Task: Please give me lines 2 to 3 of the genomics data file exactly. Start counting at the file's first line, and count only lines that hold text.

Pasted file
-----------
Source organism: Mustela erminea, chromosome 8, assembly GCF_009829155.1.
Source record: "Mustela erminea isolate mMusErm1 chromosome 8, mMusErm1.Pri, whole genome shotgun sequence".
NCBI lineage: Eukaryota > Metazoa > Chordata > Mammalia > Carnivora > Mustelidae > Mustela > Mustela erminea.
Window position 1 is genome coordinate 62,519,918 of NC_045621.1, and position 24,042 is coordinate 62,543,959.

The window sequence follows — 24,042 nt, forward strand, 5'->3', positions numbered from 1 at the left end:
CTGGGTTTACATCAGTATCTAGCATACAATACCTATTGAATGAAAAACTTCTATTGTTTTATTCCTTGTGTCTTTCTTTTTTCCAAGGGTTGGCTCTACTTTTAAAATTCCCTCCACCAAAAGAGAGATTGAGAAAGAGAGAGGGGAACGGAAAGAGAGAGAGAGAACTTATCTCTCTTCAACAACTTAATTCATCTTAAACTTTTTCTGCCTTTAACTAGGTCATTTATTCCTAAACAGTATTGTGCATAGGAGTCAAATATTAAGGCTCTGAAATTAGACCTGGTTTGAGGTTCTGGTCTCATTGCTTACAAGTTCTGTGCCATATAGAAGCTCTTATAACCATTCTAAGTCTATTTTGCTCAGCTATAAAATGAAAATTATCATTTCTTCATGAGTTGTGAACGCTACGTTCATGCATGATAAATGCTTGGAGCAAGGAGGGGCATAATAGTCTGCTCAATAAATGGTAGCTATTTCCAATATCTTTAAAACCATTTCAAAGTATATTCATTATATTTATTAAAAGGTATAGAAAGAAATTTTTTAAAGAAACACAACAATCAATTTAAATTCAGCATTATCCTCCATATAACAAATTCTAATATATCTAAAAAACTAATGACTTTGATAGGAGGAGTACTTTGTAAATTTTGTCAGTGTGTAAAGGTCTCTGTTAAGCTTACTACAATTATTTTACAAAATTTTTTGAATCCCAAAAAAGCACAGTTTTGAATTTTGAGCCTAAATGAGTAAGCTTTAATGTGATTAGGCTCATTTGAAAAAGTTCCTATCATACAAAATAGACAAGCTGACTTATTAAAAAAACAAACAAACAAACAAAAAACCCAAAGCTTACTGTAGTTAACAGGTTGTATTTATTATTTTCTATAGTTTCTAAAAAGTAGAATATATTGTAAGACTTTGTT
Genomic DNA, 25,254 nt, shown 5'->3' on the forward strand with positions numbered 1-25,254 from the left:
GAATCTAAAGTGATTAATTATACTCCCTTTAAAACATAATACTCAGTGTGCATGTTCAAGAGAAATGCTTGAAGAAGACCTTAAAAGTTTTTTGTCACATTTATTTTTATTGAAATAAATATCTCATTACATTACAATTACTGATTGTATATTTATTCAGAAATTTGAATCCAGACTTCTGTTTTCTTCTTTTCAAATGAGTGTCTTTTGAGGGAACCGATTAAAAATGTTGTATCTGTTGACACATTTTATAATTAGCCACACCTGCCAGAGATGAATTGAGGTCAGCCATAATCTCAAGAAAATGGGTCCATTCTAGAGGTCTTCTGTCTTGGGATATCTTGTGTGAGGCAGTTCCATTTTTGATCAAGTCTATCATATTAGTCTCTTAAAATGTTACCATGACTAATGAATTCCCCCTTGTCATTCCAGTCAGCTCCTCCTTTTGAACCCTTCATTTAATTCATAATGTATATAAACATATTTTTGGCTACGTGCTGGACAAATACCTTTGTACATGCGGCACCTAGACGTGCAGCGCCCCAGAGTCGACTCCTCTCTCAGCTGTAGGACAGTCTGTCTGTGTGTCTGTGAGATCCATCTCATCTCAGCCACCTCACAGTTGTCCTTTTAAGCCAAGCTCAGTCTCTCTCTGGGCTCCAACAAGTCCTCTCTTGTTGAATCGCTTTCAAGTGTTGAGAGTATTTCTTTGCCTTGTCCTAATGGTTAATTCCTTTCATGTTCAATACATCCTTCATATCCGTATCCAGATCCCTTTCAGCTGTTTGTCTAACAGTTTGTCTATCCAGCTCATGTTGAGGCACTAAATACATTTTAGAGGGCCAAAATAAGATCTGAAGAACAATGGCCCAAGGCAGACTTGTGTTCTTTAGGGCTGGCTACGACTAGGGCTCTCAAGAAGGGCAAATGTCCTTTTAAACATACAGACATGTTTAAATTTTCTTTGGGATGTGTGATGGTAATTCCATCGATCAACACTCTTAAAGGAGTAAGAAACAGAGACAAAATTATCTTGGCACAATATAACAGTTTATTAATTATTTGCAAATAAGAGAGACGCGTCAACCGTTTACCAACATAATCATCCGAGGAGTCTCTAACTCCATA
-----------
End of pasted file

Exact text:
Source record: "Mustela erminea isolate mMusErm1 chromosome 8, mMusErm1.Pri, whole genome shotgun sequence".
NCBI lineage: Eukaryota > Metazoa > Chordata > Mammalia > Carnivora > Mustelidae > Mustela > Mustela erminea.